Inside News / FRFI 207 Feb / Mar 2009

Ronnie Easterbrook
On 22 January FRFI supporters joined Brighton ABC and the Friends of Ronnie Easterbrook outside the Ministry of Justice in London to show our solidarity with Ronnie, who, as we go to press is entering the sixth week of a hunger-strike.

Ronnie was sentenced to life for armed robbery and attempted murder in 1988 after a failed robbery on a supermarket wages van. A police informant set the job up and Ronnie and two others were ambushed by PT17, the elite tactical firearms unit. Tony Ash was shot dead, despite surrendering, and Ronnie, Gary Wilson and a police inspector all suffered gunshot wounds. Also lying in wait was a Thames TV crew, who captured the shoot-out on film.

Ronnie maintains he was a victim of a police shoot-to-kill policy, modelled on tactics used in the north of Ireland, but was prevented from putting forward a defence based on this, both by his own barrister’s refusal to co-operate and the judge’s refusal to allow a political defence. He ended up having to represent himself and as he admits, made a lousy job of it.

Ronnie refuses to apply for parole because he doesn’t recognise the legality of his sentence, saying that until he gets a new trial justice will not have been done. He is already in failing health due to previous protests and this may be his final act against a judicial system he believes has unjustly imprisoned him for 20 years.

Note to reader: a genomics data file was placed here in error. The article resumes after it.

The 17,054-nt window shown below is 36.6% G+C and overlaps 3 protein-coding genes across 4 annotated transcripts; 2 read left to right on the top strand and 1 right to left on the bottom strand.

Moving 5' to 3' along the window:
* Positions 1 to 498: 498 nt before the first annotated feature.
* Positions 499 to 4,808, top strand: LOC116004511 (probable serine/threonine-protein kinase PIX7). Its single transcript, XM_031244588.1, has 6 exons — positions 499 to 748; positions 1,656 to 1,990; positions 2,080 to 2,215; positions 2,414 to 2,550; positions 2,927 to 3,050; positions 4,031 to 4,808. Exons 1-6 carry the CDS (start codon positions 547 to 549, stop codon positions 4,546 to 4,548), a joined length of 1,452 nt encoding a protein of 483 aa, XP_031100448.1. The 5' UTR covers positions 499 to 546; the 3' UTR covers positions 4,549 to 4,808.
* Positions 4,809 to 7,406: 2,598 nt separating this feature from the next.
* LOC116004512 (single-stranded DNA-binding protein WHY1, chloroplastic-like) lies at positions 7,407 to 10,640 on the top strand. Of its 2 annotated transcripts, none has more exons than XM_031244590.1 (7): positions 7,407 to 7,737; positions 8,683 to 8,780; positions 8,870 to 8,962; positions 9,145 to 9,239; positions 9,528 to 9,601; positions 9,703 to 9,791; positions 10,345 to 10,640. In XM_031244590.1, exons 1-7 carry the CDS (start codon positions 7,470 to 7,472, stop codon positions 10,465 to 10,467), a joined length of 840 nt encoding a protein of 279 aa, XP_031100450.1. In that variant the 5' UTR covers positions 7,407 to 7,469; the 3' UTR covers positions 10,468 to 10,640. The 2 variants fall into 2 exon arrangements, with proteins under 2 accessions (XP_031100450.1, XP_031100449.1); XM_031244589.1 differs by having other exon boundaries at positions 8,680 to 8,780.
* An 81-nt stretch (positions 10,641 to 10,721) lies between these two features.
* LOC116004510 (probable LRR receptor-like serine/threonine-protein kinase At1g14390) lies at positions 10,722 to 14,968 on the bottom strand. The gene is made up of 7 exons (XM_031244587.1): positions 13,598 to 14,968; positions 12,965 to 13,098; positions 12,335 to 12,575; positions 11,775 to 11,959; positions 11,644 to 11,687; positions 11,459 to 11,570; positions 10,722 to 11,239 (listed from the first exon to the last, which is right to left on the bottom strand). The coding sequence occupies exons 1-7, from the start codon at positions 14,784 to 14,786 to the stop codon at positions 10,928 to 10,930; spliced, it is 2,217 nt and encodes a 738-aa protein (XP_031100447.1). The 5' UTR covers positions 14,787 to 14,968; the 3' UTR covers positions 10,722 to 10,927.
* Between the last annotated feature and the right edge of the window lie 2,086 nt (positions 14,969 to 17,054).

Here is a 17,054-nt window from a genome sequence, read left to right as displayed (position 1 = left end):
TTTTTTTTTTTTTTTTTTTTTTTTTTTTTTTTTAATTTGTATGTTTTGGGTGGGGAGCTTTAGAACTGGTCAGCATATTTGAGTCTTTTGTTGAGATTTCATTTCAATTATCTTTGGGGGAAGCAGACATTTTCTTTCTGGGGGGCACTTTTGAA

Write urging a review of Ronnie’s case to: Jacqui Smith, MP, Secretary of State for the Home Office, 2 Mar­sham Street, London, SW1P 4DF.
Fax: 020 8760 3132 email: This email address is being protected from spambots. You need JavaScript enabled to view it.
Send messages of solidarity to Ronnie Easterbrook (B58459) HMP Gartree, Gallowfield Road, Market Harborough LE16 7RP.

Death in Styal
On 8 January 36-year-old Alison Colk was found hanged in Styal prison on the first day of a 28-day sentence for theft. The Prison Service has been boasting that there were ‘only’ 61 self-inflicted deaths in prisons in England and Wales in 2008, a reduction on previous years. But any death is one too many. From 2004 to her own death last year, every time a woman prisoner died, Pauline Campbell, whose own daughter Sarah died in Styal in January 2003, staged a demonstration outside the prison. FRFI supporters attended many such events around the country. Continuing that tradition, a small group of people who knew and worked with Pauline held a demonstration outside Styal on 28 January in memory of Alison Colk and all the women who have needlessly died in British prisons.

FRFI 207 February / March 2009


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